HUNTINGDON, Pa. - A California radiologist left everything to his alma mater, Pennsylvania's Juniata College. Absolutely everything.

After the death of Larry Johnson, 68, from an apparent heart attack last year, Juniata College found itself the owner of possessions including his $1.3 million condominium overlooking Monterey Bay, an extensive music collection, Lexus, .38-caliber handgun, his cat, Princess, and other items.

Juniata officials said the donation, valued at $6.5 million, is the largest ever for the 1,460-student school about 100 miles east of Pittsburgh. It includes all of Johnson's personal property, retirement assets and investment accounts.

Johnson's will left $1.3 million to be used to establish in perpetuity a four-year scholarship for tuition, room and board for a Juniata student from Somerset Area High School. An additional $1.5 million will endow a scholarship to send a Juniata graduate to the University of Rochester School of Medicine & Dentistry, where Johnson received his degree.

The will allows Juniata to sell tangible property and use the money as the school sees fit.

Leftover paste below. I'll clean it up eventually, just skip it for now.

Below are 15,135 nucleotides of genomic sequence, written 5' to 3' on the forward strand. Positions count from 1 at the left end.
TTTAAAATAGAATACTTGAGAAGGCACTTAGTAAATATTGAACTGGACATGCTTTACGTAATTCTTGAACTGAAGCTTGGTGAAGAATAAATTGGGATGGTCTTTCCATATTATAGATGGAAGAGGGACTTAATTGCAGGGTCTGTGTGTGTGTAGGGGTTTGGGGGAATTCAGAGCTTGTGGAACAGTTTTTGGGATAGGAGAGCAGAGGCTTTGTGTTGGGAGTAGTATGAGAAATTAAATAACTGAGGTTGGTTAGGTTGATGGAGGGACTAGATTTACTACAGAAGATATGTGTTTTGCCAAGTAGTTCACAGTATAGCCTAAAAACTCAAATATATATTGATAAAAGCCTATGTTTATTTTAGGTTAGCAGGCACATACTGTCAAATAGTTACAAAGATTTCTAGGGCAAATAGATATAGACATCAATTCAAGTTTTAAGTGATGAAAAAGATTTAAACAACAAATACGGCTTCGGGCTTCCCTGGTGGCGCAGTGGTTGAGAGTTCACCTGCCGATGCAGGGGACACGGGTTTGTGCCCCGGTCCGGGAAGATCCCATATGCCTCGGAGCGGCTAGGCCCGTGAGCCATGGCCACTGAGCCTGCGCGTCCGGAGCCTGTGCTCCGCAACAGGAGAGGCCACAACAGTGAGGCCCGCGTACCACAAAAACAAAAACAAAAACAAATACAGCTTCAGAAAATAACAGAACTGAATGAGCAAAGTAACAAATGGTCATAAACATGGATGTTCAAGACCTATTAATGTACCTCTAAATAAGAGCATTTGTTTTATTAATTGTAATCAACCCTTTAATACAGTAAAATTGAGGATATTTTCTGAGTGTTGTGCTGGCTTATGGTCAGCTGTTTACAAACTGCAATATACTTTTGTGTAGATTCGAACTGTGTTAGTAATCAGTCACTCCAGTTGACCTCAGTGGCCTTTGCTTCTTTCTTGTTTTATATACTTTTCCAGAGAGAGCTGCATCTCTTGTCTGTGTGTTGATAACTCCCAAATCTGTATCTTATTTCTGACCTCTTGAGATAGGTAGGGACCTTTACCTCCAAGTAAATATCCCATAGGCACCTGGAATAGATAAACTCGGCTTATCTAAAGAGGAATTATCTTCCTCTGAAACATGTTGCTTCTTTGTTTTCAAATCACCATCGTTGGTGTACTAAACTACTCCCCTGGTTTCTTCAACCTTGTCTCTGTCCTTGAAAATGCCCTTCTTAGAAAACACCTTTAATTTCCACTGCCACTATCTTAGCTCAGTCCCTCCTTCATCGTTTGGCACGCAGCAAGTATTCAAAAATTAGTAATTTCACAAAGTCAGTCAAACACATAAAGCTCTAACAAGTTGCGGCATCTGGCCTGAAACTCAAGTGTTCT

A 1961 Juniata graduate, Johnson, who never married, grew up in Somerset and would not have been able to attend college if it wasn't for a scholarship from Juniata.

"That was an important place to Larry," said Juniata president Thomas Kepple Jr. "This was a guy who I think valued the education he got and wanted others to have the same experience."

Johnson's possessions included boxes of pottery, paintings, imitation Navajo blankets, and one particularly curious item - a purse made from dried buffalo scrotum.

His music collection of 1,500 CDs will vastly increase Juniata library's offerings.

"There's more than just classical here," said circulation supervisor Lynn Jones. "There's John Denver, music from TV shows, K.C. and the Sunshine Band. . . . The man was quite a collector."

Kim Kitchen, the school's director of planned giving, inventoried Johnson's two-bedroom condo.

"We knew Larry, but he didn't open up his personal side," Kitchen said. "It felt a bit like I was walking into the most personal aspects of his life. Everything had been left as it was the moment he died."

One of Johnson's neighbors agreed to take Princess the cat, said Kitchen, who helped spread Johnson's ashes over San Francisco Bay. His gun, flat-screen TV, and most of his household furnishings were sold in California; while his wardrobe and groceries were donated to a homeless shelter there.